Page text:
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State v. Timmons

Court of Appeals of Ohio, Eighth District, Cuyahoga

August 27, 2019

STATE OF OHIO, Plaintiff-Appellee,
v.
TERRANCE TIMMONS, JR., Defendant-Appellant.

          Cuyahoga County Court of Common Pleas Case Nos. CR-16-611131-A, CR-16-611383-A, and CR-16-611004-A Application for Reopening Motion No. 528763

         JUDGMENT: APPLICATION DENIED

          Michael C. O'Malley, Cuyahoga County Prosecuting Attorney, and Gregory J. Ochocki, Assistant Prosecuting Attorney, for appellee.

          Terrance Timmons, Jr., for appellant

          JOURNAL ENTRY AND OPINION

          SEAN C. GALLAGHER, JUDGE

         {¶ 1} Terrance Timmons, Jr., has filed a second App.R. 26(B) application for reopening of the appellate judgment that was rendered by this court in State v. Timmons, 8th Dist. Cuyahoga Nos. 105940, 105941, and 105942, 2018-Ohio-2837. For the following reasons, we decline to reopen Timmons's direct appeal.

         I. FACTS

         {¶ 2} On July 19, 2018, this court rendered an opinion that affirmed Timmons's convictions and sentences imposed in three underlying criminal cases, State v. Timmons, Cuyahoga C.P. Nos. CR-16-611004-A, CR-16-611131-A, and CR-16-611383-A. This court's judgment found that Timmons's two assignments of error, which involved the claims of defective pleas of guilty pursuant to Crim.R. 11 and the imposition of maximum, consecutive sentences, were not well taken.

         {¶ 3} On October 18, 2018, Timmons filed an App.R. 26(B) application for reopening. On November 7, 2018, Timmons filed a motion to withdraw the App.R. 26(B) application for reopening. On November 19, 2018, Timmons's motion to withdraw his App.R. 26(B) was granted and the application was denied as moot. On February 1, 2019, Timmons filed a motion to vacate the motion to withdraw, captioned "motion to vacate fraudulent motion," on the basis that it was filed by an "unknown" individual and did not represent his desire to withdraw the application.

         {¶ 4}On April 9, 2019, the "motion to vacate fraudulent motion" was denied and it was further held that a substantive review of the proposed assignments of error in support of his claim of ineffective assistance of appellate counsel failed to establish any claim of ineffective assistance of appellate counsel. On May 28, 2019, Timmons filed a second App.R. 26(B) application for reopening.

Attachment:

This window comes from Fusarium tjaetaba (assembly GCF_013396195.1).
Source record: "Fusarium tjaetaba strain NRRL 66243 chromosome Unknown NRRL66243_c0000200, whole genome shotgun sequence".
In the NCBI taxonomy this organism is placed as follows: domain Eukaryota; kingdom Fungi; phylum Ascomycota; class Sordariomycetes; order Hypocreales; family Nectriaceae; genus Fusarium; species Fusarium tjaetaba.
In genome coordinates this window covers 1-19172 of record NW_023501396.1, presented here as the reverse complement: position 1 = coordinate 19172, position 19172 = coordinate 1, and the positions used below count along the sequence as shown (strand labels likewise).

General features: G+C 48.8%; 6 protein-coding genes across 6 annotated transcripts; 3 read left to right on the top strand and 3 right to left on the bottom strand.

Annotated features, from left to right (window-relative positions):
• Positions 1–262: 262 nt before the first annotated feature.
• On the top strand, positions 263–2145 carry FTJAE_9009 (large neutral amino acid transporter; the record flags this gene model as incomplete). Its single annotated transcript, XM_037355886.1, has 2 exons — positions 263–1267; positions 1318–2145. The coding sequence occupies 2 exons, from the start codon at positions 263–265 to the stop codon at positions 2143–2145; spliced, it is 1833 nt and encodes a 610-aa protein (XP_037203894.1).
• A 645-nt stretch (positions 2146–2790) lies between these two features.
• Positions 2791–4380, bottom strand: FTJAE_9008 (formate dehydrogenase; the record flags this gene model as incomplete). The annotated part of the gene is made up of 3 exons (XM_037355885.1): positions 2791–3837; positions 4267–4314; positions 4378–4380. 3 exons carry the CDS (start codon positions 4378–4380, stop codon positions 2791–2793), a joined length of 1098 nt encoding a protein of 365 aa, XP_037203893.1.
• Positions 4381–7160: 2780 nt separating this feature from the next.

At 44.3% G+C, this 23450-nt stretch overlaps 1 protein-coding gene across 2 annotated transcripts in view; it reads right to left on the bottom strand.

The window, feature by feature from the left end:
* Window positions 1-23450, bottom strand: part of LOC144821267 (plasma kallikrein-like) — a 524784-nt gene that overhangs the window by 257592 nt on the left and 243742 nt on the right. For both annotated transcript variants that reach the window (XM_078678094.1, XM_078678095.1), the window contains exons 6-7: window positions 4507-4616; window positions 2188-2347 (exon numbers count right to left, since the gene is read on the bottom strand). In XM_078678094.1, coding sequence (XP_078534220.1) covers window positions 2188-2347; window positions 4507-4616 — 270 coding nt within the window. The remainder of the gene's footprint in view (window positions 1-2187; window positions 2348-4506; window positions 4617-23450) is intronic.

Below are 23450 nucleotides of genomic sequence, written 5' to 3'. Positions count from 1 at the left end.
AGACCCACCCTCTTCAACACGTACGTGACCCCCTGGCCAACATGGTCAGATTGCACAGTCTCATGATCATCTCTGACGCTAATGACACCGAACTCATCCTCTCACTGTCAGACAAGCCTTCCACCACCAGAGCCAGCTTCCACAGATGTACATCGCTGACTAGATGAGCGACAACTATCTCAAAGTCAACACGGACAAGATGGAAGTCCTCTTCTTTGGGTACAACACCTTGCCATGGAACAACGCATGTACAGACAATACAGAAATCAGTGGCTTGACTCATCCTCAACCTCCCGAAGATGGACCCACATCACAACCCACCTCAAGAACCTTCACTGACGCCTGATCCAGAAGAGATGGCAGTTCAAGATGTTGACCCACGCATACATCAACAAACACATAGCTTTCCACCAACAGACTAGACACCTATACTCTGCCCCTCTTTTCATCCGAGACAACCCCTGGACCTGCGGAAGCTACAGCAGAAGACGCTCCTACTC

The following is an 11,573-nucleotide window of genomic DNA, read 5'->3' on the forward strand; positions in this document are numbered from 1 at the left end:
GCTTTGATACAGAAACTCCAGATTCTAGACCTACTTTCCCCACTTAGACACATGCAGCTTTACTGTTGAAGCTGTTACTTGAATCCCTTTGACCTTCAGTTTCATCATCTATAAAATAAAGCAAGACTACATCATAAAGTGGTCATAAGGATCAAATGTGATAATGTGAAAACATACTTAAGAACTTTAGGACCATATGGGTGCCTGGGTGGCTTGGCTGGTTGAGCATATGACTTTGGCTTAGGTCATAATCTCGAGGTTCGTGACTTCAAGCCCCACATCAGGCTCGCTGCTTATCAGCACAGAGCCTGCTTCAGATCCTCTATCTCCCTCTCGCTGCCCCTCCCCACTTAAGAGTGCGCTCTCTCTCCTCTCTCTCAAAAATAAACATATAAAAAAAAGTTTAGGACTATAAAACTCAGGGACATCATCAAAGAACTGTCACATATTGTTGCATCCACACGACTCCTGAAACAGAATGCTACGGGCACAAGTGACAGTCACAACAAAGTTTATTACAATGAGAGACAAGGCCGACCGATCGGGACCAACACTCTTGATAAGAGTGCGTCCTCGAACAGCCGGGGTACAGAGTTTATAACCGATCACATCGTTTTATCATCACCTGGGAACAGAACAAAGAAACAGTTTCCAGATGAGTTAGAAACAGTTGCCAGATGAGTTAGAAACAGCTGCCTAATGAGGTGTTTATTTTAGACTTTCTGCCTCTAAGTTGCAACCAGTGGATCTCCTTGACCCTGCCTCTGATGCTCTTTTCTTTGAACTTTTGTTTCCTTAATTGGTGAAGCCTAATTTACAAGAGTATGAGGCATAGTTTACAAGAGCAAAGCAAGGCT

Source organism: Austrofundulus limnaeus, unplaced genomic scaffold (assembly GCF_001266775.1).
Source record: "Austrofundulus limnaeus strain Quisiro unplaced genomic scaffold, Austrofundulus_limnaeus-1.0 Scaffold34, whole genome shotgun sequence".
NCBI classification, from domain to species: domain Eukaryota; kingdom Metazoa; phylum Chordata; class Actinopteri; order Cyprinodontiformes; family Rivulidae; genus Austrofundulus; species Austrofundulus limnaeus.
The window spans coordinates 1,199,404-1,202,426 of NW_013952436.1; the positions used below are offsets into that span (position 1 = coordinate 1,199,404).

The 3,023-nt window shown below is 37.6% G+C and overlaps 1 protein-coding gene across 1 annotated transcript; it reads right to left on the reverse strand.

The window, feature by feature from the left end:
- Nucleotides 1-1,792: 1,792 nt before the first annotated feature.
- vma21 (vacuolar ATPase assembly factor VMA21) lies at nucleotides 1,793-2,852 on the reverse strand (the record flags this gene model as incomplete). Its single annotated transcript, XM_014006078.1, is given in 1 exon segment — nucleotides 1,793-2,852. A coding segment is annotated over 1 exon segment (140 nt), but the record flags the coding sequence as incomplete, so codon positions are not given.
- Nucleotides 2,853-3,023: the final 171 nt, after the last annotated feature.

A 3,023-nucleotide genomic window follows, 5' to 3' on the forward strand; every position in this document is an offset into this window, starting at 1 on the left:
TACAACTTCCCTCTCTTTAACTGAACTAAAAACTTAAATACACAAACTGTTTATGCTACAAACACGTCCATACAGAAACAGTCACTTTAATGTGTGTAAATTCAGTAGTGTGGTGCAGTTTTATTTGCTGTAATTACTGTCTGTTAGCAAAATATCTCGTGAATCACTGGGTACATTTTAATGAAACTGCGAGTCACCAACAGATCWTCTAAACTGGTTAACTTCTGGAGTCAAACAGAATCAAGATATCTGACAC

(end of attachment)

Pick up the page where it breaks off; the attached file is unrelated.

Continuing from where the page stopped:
II. UNTIMELY FILING OF APP.R. 26(B) APPLICATIONS FOR REOPENING

         {¶ 5} Timmons's first App.R. 26(B) application for reopening was filed on October 18, 2018, and the second application for reopening was filed on May 28, 2019. Both applications for reopening were filed beyond the 90- day period for the filing of a timely application for reopening.

         {¶ 6} App.R. 26(B)(2)(b) requires that Timmons establish "a showing of good cause for untimely filing if the application is filed more than 90 days after journalization of the appellate judgment" that is subject to reopening. The Supreme Court of Ohio, with regard to the 90-day deadline provided by App.R. 26(B)(2)(b), has established that:

[W]e now reject [the applicant's] claims that those excuses gave good cause to miss the 90-day deadline in App.R. 26(B). * * * Consistent enforcement of the rule's deadline by the appellate courts in Ohio protects on the one hand the state's legitimate interest in the finality of its judgments and ensures on the other hand that any claims of ineffective assistance of appellate counsel are promptly examined and resolved. Ohio and other states "may erect reasonable procedural requirements for triggering the right to an adjudication," Logan v. Zimmerman Brush Co.,455 U.S. 422, 437, 102 S.Ct. 1148, 71 L.Ed.2d 265 (1982), and that is what Ohio has done by creating a 90-day deadline for the filing of applications to reopen. * * * The 90-day requirement in the rule is applicable to all appellants, State v. Winstead,74 Ohio St.3d 277, 278, 658 N.E.2d 722 (1996), and [the applicant] offers no sound reason why he, unlike so many other Ohio criminal ...

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